Weatherman says summer arrives the next few days -- it will be all the way up to 80 by Thursday.
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Old 07-06-10, 04:41 AM   #19
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It's been in the high 90s for the last week here. Yesterday was the first day that my legs just weren't there. After 20 miles I was ready to call it a ride. I'll trade snow, ice and cold for hot riding weather any day. These are the days I dream about in the winter. I have a much better time adapting to heat than I do cold. When I get home I can get my core body temp back to normal with a cold shower and then the rest of the days just doesn't seem all that hot.

Now, if you want to talk hot, my oldest son lives about 20 miles from me. So, he gets the same weather. He rides about six miles to work (no big deal). Then he works eight hours in front of the 2000+ degree "glory hole" as a glass blower. He then rides home. He told me last week that he actually feels cooler riding in the 90+degree/90% humidity than at work. No surprise there I guess. Several months ago he asked if I wanted to do a "gather" for him (that is, pick up a blob of glass with the long metal tubes they use). When the door to the furnace opened (the glory hole), it felt hotter than anything I've ever experienced. I guess one can adapt to heat up to a point. He seems to be in an entirely different place with this ability. But then again, he's a young man. I'm guessing we may have some members on the forum that may have spent some time in steel mills or other places where "hot" takes on a completely different meaning. For me, riding in the heat just means more hydration/fuel and taking it a bit easier when the fatigue sets in.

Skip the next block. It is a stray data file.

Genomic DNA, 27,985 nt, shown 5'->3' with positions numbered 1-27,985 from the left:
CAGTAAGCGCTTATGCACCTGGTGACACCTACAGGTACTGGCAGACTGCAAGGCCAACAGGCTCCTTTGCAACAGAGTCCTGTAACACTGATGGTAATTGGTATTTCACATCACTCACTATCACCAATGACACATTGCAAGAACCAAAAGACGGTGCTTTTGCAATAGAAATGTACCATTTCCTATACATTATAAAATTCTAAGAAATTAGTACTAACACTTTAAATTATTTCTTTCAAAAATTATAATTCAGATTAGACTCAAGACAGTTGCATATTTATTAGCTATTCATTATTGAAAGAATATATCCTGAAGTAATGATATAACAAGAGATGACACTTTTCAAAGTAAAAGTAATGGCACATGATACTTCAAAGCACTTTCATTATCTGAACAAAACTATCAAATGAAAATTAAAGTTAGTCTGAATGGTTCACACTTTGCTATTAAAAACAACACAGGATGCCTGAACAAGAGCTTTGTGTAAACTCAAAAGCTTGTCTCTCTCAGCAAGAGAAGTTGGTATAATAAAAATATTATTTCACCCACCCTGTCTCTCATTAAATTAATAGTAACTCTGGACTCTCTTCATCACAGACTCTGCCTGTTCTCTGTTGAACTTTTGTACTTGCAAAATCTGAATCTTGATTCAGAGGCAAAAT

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Old 07-06-10, 04:54 AM   #20
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Welcome to Texas

Heck, that's our weather for 6 months a year. I'm not saying we actually get use to it, we just learn to put up with it.

It's definitely a subtropic climate here and as others have stated, you just learn to leave earlier and get back before the sun starts beating down.

H.R.
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Old 07-06-10, 07:28 AM   #21
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It's been in the high 90s for the last week here. Yesterday was the first day that my legs just weren't there. After 20 miles I was ready to call it a ride. I'll trade snow, ice and cold for hot riding weather any day. These are the days I dream about in the winter. I have a much better time adapting to heat than I do cold. When I get home I can get my core body temp back to normal with a cold shower and then the rest of the days just doesn't seem all that hot.